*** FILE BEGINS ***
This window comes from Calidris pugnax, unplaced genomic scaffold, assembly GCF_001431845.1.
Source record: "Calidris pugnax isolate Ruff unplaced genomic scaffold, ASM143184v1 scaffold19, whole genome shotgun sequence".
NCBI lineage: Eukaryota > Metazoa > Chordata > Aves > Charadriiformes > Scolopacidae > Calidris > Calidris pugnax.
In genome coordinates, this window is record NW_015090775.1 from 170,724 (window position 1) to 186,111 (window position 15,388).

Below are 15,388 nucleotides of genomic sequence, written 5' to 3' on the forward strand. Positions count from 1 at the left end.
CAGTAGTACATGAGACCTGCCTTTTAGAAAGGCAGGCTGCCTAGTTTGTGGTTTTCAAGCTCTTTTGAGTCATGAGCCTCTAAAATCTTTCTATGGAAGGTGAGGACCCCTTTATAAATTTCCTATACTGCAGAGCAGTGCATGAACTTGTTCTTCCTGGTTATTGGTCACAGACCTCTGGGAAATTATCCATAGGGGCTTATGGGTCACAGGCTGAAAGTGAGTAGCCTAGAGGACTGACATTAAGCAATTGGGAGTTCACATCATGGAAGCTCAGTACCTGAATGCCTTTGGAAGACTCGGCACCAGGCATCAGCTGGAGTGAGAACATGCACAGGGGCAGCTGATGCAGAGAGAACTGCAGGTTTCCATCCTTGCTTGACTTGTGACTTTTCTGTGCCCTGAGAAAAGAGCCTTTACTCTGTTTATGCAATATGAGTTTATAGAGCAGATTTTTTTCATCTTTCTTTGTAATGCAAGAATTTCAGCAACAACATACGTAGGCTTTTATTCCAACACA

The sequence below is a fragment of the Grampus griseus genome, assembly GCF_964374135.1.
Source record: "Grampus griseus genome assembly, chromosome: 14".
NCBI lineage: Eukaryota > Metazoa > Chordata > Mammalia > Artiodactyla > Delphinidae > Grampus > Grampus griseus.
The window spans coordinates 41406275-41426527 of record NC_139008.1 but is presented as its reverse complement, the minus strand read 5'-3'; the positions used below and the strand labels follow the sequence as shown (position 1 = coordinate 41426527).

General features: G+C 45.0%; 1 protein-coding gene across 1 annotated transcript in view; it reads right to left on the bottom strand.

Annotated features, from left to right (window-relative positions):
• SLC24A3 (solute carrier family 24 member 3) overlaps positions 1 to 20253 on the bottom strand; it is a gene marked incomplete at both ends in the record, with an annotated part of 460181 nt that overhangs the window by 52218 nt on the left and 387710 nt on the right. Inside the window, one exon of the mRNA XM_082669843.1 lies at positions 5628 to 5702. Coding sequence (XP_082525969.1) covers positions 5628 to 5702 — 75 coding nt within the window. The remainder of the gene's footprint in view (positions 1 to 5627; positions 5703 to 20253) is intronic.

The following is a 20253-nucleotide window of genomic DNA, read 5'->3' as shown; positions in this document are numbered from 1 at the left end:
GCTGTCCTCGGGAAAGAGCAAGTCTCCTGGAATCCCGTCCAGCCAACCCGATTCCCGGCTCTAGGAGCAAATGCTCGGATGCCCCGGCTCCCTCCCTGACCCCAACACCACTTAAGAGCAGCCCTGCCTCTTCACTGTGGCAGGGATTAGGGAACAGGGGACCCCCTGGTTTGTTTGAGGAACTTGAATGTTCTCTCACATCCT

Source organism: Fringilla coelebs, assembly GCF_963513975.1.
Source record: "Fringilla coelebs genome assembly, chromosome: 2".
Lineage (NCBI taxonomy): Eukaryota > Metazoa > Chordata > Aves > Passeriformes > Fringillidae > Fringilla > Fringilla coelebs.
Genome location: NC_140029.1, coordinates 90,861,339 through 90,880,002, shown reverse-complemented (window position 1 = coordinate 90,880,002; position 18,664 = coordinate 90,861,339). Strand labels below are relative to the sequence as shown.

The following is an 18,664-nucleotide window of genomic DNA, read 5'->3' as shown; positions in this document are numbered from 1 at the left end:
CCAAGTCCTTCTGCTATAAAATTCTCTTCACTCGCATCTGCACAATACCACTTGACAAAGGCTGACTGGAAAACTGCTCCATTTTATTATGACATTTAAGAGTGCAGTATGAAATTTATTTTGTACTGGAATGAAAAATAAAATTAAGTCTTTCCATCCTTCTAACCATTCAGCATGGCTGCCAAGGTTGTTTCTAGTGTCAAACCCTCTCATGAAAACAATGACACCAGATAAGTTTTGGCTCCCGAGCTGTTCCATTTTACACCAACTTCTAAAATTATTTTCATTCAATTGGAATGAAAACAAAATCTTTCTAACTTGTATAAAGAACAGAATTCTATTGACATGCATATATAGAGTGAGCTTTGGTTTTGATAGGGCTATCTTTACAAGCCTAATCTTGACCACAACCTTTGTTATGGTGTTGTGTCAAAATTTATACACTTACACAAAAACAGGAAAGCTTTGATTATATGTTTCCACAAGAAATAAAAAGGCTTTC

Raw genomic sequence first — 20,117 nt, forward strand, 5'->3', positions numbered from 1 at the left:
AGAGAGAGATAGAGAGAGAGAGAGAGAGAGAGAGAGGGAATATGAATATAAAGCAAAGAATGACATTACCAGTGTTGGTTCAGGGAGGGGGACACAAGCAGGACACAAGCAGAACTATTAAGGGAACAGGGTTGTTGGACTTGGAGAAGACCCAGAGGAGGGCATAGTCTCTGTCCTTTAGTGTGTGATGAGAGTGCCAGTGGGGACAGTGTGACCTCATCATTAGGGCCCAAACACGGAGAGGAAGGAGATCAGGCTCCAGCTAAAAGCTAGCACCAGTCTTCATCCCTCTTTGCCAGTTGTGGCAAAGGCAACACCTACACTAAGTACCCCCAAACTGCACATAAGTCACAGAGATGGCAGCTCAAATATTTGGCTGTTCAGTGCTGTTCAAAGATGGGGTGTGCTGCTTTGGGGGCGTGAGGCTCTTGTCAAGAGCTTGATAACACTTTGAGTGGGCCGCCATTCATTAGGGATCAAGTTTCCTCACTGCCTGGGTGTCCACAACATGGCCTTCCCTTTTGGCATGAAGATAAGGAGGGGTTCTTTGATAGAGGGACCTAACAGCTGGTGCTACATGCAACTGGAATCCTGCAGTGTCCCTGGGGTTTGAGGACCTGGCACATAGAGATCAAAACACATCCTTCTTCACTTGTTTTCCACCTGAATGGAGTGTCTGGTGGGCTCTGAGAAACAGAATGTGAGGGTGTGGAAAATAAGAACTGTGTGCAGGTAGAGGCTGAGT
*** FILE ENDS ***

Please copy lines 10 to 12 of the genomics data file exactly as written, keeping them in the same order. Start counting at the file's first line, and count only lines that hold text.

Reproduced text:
The window spans coordinates 41406275-41426527 of record NC_139008.1 but is presented as its reverse complement, the minus strand read 5'-3'; the positions used below and the strand labels follow the sequence as shown (position 1 = coordinate 41426527).

General features: G+C 45.0%; 1 protein-coding gene across 1 annotated transcript in view; it reads right to left on the bottom strand.

Annotated features, from left to right (window-relative positions):